Rwanda has closed all of its diesel power plants, becoming the first African country to do so. The move comes as the country has expanded its renewable energy capacity, including hydroelectricity and methane gas.
In a recent interview, Infrastructure Minister Jimmy Gasore said that the closure of the diesel power plants was facilitated by the opening of two new power plants: the Rusumo Hydro Project and Shema Power Lake Kivu Ltd. The Rusumo Hydro Project is a joint scheme shared by Rwanda, Burundi, and Tanzania, and is expected to generate 80MW upon full operation. Shema Power Lake Kivu Ltd is a methane gas power generation plant that aims to generate 56MW.
Before the closure of the diesel power plants, Rwanda had five such power plants, generating 26.76% of the total electricity in the country. However, the country also has four thermal power plants that use alternative fuels such as methane and peat. Altogether, these power plants were generating 51% of the total electricity in the country before the decommissioning of diesel power plants.
The Rwandan government hopes that the closure of the diesel power plants will lead to lower electricity prices for consumers. The government is also encouraging people to use electric vehicles, and plans to harness solar energy in the future.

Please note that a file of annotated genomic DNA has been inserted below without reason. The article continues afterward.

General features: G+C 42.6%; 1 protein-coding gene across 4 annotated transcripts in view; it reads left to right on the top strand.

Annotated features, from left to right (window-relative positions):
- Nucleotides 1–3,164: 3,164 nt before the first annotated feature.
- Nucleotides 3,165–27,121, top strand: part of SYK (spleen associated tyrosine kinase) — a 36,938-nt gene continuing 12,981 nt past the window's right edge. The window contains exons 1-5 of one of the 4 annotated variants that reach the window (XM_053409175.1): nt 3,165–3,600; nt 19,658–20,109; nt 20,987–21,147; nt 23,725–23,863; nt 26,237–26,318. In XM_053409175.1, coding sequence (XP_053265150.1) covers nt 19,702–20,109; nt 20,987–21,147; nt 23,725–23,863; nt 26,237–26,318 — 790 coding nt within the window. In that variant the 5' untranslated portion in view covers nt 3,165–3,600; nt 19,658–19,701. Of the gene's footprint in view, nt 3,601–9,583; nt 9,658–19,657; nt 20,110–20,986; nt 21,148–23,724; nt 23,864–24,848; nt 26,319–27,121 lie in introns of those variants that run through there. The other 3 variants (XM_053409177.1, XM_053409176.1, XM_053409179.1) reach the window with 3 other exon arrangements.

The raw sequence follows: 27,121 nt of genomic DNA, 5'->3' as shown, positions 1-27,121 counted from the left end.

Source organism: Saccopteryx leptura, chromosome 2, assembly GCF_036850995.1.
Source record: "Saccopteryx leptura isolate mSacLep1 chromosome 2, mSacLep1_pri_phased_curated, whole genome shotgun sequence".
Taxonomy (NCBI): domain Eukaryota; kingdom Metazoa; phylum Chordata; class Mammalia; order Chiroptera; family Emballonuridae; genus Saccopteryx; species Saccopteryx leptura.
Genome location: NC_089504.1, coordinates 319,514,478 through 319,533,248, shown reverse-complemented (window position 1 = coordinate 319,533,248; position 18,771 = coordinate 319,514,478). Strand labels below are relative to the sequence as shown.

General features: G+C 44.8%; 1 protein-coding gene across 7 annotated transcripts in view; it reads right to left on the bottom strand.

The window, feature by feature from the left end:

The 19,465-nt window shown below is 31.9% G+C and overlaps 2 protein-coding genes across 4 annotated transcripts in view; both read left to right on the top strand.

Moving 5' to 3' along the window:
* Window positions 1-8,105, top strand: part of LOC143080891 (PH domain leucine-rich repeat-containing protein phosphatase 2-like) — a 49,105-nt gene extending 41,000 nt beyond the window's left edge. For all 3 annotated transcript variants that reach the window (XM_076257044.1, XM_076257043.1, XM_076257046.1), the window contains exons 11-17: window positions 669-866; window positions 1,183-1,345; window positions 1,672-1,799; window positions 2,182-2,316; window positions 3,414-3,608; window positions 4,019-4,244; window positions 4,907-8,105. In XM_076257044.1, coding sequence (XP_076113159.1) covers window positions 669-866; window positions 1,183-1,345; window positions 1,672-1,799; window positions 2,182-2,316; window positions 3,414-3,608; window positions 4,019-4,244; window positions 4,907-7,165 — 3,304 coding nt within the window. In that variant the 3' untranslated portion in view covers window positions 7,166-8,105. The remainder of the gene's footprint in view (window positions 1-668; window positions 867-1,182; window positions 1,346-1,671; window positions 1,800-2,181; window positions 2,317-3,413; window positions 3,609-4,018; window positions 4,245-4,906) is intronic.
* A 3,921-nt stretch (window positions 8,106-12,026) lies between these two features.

Rwanda’s Renewable Energy Potential
Rwanda has significant potential for renewable energy development. The country has a high average solar radiation of 4.5 kWh per m2 per day, and approximately five peak sun hours. This means that solar energy has the potential to play a major role in Rwanda’s energy mix.
Rwanda also has a number of hydroelectric power plants, which currently generate the majority of the country’s electricity. However, there is still potential for further hydroelectric development, as well as the development of other renewable energy sources such as geothermal and wind energy.
Rwanda’s Commitment to Renewable Energy
Rwanda’s commitment to renewable energy is evident in its ambitious goals for the future. The country aims to increase its renewable energy capacity to 100% by 2050. This will require significant investment in renewable energy projects, but the Rwandan government is committed to making this happen.
Rwanda’s closure of all its diesel power plants is a major step forward in its transition to renewable energy. The country is setting an example for other African countries, and showing that it is possible to switch to a clean energy future.